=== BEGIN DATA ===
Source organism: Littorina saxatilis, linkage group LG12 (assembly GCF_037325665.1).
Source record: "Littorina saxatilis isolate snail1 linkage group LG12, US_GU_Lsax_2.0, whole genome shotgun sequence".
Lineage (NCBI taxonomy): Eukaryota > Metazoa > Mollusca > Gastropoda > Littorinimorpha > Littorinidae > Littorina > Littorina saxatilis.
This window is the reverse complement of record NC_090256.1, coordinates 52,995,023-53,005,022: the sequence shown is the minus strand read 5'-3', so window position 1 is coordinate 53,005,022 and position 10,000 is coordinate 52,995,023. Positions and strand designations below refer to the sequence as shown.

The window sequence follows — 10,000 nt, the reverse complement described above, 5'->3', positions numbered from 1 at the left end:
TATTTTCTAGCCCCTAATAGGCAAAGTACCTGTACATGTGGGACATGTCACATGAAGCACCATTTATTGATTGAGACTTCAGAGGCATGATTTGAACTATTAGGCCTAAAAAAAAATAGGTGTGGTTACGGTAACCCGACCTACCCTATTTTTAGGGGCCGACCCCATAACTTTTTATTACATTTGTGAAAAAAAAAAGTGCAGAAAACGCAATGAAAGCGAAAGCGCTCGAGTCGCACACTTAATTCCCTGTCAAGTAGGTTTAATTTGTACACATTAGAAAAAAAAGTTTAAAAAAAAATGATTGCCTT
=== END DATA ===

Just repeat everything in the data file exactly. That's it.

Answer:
Source organism: Littorina saxatilis, linkage group LG12 (assembly GCF_037325665.1).
Source record: "Littorina saxatilis isolate snail1 linkage group LG12, US_GU_Lsax_2.0, whole genome shotgun sequence".
Lineage (NCBI taxonomy): Eukaryota > Metazoa > Mollusca > Gastropoda > Littorinimorpha > Littorinidae > Littorina > Littorina saxatilis.
This window is the reverse complement of record NC_090256.1, coordinates 52,995,023-53,005,022: the sequence shown is the minus strand read 5'-3', so window position 1 is coordinate 53,005,022 and position 10,000 is coordinate 52,995,023. Positions and strand designations below refer to the sequence as shown.

The window sequence follows — 10,000 nt, the reverse complement described above, 5'->3', positions numbered from 1 at the left end:
TATTTTCTAGCCCCTAATAGGCAAAGTACCTGTACATGTGGGACATGTCACATGAAGCACCATTTATTGATTGAGACTTCAGAGGCATGATTTGAACTATTAGGCCTAAAAAAAAATAGGTGTGGTTACGGTAACCCGACCTACCCTATTTTTAGGGGCCGACCCCATAACTTTTTATTACATTTGTGAAAAAAAAAAGTGCAGAAAACGCAATGAAAGCGAAAGCGCTCGAGTCGCACACTTAATTCCCTGTCAAGTAGGTTTAATTTGTACACATTAGAAAAAAAAGTTTAAAAAAAAATGATTGCCTT